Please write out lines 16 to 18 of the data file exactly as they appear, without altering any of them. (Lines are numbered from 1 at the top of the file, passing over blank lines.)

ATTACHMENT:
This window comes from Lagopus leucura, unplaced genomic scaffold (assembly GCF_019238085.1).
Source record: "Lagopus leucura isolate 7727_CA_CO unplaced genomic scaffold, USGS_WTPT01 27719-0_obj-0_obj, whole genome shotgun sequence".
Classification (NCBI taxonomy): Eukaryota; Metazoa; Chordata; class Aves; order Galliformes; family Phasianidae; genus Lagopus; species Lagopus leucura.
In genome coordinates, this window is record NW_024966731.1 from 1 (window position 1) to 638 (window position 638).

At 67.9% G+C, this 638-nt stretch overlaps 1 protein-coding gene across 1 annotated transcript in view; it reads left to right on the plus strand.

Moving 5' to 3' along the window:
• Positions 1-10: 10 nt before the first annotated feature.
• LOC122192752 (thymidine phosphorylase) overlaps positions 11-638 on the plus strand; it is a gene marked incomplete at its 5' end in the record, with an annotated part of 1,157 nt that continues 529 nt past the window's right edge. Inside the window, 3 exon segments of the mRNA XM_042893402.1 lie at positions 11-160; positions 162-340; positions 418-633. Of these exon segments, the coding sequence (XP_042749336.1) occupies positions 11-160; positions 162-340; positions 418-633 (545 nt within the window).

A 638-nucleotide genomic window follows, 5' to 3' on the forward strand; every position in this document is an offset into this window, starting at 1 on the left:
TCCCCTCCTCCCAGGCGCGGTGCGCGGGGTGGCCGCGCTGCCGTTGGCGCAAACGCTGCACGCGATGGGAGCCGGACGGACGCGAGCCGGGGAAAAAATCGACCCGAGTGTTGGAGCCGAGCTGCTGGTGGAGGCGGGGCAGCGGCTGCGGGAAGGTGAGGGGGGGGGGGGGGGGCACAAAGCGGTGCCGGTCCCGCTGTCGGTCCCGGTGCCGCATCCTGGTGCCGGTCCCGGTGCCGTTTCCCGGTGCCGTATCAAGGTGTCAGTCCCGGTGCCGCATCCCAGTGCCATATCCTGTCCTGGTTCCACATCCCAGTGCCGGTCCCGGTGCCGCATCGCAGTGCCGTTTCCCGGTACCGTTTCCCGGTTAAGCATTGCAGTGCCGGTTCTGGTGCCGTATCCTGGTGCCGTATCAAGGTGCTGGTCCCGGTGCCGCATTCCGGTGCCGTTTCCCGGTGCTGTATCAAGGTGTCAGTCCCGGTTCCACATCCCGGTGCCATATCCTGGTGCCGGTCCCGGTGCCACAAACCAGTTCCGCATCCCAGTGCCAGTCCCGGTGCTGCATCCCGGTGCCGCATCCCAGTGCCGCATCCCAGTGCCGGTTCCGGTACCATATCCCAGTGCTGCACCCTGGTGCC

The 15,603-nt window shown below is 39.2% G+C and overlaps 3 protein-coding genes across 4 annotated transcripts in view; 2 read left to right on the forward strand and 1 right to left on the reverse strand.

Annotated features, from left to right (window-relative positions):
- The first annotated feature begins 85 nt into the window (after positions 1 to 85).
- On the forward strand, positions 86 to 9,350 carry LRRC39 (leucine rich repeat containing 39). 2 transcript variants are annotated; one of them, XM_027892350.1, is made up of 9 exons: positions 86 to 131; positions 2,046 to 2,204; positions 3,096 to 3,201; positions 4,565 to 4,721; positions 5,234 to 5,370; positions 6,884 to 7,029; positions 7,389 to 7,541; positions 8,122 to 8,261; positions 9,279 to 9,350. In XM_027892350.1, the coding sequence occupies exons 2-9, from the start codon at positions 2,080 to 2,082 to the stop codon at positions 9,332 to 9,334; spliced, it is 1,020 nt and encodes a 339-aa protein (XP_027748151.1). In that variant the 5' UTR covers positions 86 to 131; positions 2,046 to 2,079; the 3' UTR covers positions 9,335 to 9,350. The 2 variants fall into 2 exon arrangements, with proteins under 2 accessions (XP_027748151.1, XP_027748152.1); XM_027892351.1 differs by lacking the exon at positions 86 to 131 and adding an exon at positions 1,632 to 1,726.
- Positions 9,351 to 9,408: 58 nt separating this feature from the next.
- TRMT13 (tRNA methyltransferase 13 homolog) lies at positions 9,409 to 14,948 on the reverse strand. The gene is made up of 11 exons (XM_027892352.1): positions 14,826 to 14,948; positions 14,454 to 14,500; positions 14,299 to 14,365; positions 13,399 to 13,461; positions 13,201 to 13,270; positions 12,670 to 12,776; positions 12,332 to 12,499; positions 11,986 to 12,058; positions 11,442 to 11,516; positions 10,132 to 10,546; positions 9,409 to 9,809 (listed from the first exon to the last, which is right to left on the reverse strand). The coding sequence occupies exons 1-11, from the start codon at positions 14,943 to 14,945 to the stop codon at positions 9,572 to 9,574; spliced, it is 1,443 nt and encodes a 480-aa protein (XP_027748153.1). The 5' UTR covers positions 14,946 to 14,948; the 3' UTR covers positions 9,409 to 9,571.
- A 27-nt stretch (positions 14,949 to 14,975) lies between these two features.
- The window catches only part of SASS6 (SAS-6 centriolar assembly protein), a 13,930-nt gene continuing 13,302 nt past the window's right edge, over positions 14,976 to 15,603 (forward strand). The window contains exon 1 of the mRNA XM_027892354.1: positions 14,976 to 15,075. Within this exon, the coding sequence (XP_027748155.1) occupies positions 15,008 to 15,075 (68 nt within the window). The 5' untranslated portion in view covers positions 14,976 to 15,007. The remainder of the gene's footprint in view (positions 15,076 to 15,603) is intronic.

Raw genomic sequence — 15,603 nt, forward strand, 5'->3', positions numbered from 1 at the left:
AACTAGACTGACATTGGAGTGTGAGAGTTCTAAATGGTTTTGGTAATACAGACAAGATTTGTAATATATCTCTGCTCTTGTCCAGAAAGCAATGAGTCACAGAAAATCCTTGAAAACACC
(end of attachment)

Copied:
- TRMT13 (tRNA methyltransferase 13 homolog) lies at positions 9,409 to 14,948 on the reverse strand. The gene is made up of 11 exons (XM_027892352.1): positions 14,826 to 14,948; positions 14,454 to 14,500; positions 14,299 to 14,365; positions 13,399 to 13,461; positions 13,201 to 13,270; positions 12,670 to 12,776; positions 12,332 to 12,499; positions 11,986 to 12,058; positions 11,442 to 11,516; positions 10,132 to 10,546; positions 9,409 to 9,809 (listed from the first exon to the last, which is right to left on the reverse strand). The coding sequence occupies exons 1-11, from the start codon at positions 14,943 to 14,945 to the stop codon at positions 9,572 to 9,574; spliced, it is 1,443 nt and encodes a 480-aa protein (XP_027748153.1). The 5' UTR covers positions 14,946 to 14,948; the 3' UTR covers positions 9,409 to 9,571.
- A 27-nt stretch (positions 14,949 to 14,975) lies between these two features.
- The window catches only part of SASS6 (SAS-6 centriolar assembly protein), a 13,930-nt gene continuing 13,302 nt past the window's right edge, over positions 14,976 to 15,603 (forward strand). The window contains exon 1 of the mRNA XM_027892354.1: positions 14,976 to 15,075. Within this exon, the coding sequence (XP_027748155.1) occupies positions 15,008 to 15,075 (68 nt within the window). The 5' untranslated portion in view covers positions 14,976 to 15,007. The remainder of the gene's footprint in view (positions 15,076 to 15,603) is intronic.